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My Pillow: More Than $1 Million Reasons to Think About Your Claims

13 Dec, 2016 By: Gary D. Hailey, Jeffrey D. Knowles, Venable LLP’s Advertising


On Oct. 31, a group of district attorneys from 10 California counties served up a settlement with My Pillow – the marketer of the long-running infomercial hit product of the same name – containing almost $1 million in civil penalties for false and deceptive advertising, as well as extensive recordkeeping and disclosure requirements. Under the agreement, My Pillow will also donate more than $100,000 to certain California charities that provide overnight accommodations to the homeless and domestic violence victims.

The lawsuit was spawned by an “investigation” by a Connecticut-based consumer group calling itself Truth In Advertising.org regarding My Pillow’s advertising practices. In February 2016, the group sent at warning letter to My Pillow alleging that the company’s advertising violated the FTC Act and threatened to refer the company to the Federal Trade Commission (FTC) if it did not change its advertising practices.

The settlement highlights a population of law enforcers and consumer advocates that, although little known, will likely become increasingly important to direct response marketers in the near future.

Did You Say DA?

While many marketers are familiar with the enforcement powers of FTC and state attorneys general, it may come as a shock to learn that in California, county district attorneys have similar powers to bring consumer protection enforcement matters.

Although the DAs have possessed these powers for some time, they have recently exercised them with greater frequency, especially in cases relating to health and wellness claims.

On Oct. 27, the Alameda County district attorney’s office filed suit against My Pillow in Alameda County Superior Court, alleging that the company made unsubstantiated claims that the pillow could help treat or relieve conditions such as allergies, asthma, fibromyalgia, insomnia, migraines, neck pain, restless leg syndrome, sleep apnea, and TMJ. Such claims are known as “structure/function claims” because they purport that a product will modify how the structure of the body or how the body functions. Such claims can only be made for approved medical devices and drugs.

In addition, the company allegedly advertised its pillow as the “Official Choice of the National Sleep Foundation,” without disclosing to consumers that the company was providing material support to the foundation in exchange for the endorsement.

Less than one week after filing the My Pillow complaint, the district attorneys and the company settled the case.

What’s in the Settlement?

Under the stipulated order, My Pillow is prohibited from making structure-function claims or claiming that its products can “cure, mitigate, treat, or prevent” any disease or disease symptom unless those claims are substantiated by at least one “adequate and well-controlled human clinical study on the product or another substantially equivalent device.”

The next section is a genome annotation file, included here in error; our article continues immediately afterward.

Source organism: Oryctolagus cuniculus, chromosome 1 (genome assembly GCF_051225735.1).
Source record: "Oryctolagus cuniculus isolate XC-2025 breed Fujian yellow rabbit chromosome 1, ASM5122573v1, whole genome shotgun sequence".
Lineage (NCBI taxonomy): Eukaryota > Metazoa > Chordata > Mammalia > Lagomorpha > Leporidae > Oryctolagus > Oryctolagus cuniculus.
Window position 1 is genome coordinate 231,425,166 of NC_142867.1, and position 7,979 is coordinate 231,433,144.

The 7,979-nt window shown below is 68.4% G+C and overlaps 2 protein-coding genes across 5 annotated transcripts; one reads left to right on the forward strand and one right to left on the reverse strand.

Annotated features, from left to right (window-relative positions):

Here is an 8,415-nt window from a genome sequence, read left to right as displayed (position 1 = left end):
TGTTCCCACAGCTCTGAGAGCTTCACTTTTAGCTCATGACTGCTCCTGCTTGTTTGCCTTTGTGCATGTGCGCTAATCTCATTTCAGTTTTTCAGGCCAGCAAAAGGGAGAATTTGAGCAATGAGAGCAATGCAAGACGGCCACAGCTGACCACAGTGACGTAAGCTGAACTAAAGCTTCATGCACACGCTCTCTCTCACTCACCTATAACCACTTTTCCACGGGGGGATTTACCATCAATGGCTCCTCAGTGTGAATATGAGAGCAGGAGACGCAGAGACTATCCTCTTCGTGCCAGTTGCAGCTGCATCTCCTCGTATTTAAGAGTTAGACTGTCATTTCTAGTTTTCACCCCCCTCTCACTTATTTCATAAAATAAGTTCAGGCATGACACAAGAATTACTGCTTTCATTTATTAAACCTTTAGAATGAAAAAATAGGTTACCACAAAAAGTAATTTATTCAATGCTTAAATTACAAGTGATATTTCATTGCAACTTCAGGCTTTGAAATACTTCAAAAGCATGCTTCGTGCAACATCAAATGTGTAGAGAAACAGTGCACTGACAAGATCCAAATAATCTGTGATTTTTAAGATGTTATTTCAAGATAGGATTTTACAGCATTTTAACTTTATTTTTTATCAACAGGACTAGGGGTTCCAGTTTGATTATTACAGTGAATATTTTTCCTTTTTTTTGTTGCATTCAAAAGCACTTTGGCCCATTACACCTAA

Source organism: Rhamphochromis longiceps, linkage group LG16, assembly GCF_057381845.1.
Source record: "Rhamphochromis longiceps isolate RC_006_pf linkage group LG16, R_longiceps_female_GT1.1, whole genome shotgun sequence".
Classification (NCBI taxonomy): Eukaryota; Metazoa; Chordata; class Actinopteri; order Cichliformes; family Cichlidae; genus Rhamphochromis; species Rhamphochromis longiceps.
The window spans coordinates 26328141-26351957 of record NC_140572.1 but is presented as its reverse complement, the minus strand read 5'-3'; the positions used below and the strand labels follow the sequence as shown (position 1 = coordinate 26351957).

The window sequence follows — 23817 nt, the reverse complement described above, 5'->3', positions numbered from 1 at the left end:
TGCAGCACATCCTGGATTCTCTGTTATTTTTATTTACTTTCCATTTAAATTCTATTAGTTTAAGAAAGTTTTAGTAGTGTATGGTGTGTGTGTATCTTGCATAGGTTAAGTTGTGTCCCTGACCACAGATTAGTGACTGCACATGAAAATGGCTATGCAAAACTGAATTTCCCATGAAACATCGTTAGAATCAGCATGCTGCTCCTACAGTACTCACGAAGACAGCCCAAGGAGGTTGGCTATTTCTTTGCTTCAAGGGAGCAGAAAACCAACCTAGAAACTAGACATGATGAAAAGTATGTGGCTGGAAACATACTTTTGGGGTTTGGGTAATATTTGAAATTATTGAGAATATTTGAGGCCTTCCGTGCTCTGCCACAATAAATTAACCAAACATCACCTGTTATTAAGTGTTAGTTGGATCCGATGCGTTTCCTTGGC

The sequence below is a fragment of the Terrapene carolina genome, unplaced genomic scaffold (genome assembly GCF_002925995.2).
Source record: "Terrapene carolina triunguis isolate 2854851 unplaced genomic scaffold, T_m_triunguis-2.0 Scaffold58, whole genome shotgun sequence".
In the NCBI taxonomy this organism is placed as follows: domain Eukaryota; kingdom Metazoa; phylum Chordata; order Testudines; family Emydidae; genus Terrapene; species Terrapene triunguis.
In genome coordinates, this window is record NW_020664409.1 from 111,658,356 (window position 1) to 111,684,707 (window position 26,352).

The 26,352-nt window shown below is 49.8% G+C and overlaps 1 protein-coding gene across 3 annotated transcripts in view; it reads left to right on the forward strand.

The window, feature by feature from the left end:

Another interesting aspect of the order is that the company is required to remove any claims similar to those the settlement prohibits My Pillow for making that are posted by third parties to My Pillow-controlled social media.

The settlement prohibits My Pillow from advertising itself as the “official” or preferred product of any non-profit organization or trade group that focuses on sleep or sleep conditions, and it requires that all material connections between individuals endorsing the product and the company be disclosed in close proximity to the endorsement.

Lastly, the settlement requires that My Pillow maintain and make available to the California DAs that were part of the case all communications with the Food and Drug Administration (FDA) seeking approval as a medical device, as well as records of all studies the company uses to substantiate future advertising claims. It must also maintain a collection of all data, consumer complaints, and inquiries from government organizations that call the company’s advertising claims into question.

What’s the Takeaway?

While there are several reasons that marketers – especially those making health-related claims – should take notice of the My Pillow settlement, the most important may be that there are more eyes than ever watching your marketing and advertising practices.

In addition to the FTC, state attorneys general, and plaintiffs’ attorneys, California district attorneys and consumer groups are policing marketers’ claims aggressively.

Jeffrey D. Knowles and Gary D. Hailey are partners in Venable’s Advertising, Marketing and New Media Practice Group. They may be reached at (202) 344-4000.


About the Author: Gary D. Hailey


About the Author: Jeffrey D. Knowles

Jeffrey D. Knowles

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